5 Tips to Help Grieving Students in the Classroom
Schools are a critically important environment for children as they learn, grow, and develop. They are a vital space for ensuring a child’s emotional, physical, and mental health. Children who experience loss and adversity often feel stressed, anxious, and socially isolated in the classroom because they see themselves as very different from their peers. Educators play an integral role helping grieving students adapt to this painful life experience, build resilience, and thrive through it.
Research shows that the presence of a supportive adult caregiver is the most important factor in determining whether a child will be resilient. Creating a safe classroom starts with the person in charge. Teachers who create a safe space for students to openly share about the adversity and challenges they face help them feel comfortable talking about tough topics like death and grief.
Use these tips as a guide to know how to support grieving students who are navigating loss and adversity.
1. Understand Classroom Dynamics
Every classroom and school has its own culture and dynamic. It is important to be attentive to the school environment and the classroom dynamic. Identify activities that will promote and/or inhibit healthy coping during a time of adversity. Consistently work on strengthening a sense of community by acknowledging things students have in common.
2. Identify Social Networks
A child needs the support, acceptance, and understanding of peers, so be aware of a child’s social network at school. Consider making introductions to other kids who have experienced adversity. Equip students with the resources they need to support a friend, ask for help, and show kindness and inclusivity.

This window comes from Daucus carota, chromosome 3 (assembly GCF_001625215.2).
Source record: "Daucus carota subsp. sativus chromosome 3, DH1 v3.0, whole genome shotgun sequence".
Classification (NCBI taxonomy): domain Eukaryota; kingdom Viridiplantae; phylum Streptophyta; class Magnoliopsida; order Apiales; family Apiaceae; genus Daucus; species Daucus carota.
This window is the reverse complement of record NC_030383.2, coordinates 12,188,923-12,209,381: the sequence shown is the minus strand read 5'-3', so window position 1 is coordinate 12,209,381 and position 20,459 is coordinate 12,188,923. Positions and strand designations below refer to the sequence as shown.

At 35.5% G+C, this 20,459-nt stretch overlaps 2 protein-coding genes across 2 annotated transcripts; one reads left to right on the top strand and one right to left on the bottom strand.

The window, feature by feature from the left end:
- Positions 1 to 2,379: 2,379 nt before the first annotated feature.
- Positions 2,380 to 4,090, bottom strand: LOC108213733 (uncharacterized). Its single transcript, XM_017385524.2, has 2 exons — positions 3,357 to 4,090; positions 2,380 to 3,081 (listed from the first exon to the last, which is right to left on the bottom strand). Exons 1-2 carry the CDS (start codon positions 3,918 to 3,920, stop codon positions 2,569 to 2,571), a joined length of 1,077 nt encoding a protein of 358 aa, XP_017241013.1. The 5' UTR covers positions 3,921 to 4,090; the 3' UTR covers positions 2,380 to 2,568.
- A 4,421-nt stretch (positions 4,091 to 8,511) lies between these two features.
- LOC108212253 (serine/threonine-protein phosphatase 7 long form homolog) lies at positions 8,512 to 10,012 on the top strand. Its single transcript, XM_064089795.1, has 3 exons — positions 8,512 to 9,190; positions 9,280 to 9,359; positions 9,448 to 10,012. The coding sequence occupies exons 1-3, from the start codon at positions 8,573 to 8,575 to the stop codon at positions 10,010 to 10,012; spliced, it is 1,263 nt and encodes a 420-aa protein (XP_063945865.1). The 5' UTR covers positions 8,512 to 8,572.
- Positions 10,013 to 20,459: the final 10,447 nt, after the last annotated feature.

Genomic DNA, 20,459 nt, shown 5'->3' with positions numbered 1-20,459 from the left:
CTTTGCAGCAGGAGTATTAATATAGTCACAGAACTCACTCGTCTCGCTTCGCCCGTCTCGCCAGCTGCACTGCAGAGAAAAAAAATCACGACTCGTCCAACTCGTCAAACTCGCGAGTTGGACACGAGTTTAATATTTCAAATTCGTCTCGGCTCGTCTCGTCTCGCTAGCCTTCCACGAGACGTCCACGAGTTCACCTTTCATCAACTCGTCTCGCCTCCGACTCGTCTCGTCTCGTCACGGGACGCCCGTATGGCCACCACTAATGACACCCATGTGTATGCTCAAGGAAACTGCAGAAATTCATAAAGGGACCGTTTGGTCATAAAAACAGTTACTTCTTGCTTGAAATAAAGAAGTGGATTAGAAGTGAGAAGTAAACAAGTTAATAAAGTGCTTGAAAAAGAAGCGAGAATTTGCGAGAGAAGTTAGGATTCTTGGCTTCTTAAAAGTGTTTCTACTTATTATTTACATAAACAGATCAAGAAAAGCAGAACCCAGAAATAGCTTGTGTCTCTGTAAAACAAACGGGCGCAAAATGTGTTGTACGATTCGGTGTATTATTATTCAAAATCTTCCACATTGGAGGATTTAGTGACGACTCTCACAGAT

3. Build Trust
Trust is built by creating a safe environment that allows the open expression and exploration of thoughts and feelings. When a child or teen knows they can ask questions and express feelings without judgment, they are more likely to be vulnerable and care for each other. Create classroom guidelines that foster trust, such as respect, honoring diversity, and kindness.
4. Allow Expression
It is critical for children and teens to express their grief with others to make sense of what has happened. Not all children or teens can easily communicate their feelings. Art, communal projects, theater, and music allows kids to express their grief in a way that feels safe for them.
5. Encourage Exploration
Death and grief prompt big questions. Kids want and need to explore these big questions. They need facts, information, and honesty to understand and support this process. Creating a classroom that permits asking big and difficult questions helps the students become more empathic, vulnerable, and supportive.
More Resources for Grieving Students
If you’re looking for more resources or strategies to help grieving students, reach out to our Good Grief Schools team. We help schools create a more supportive and empathic culture in response to loss and adversity. We’re ready to help your school community build a safe space for children to explore and express their feelings. Contact us online today.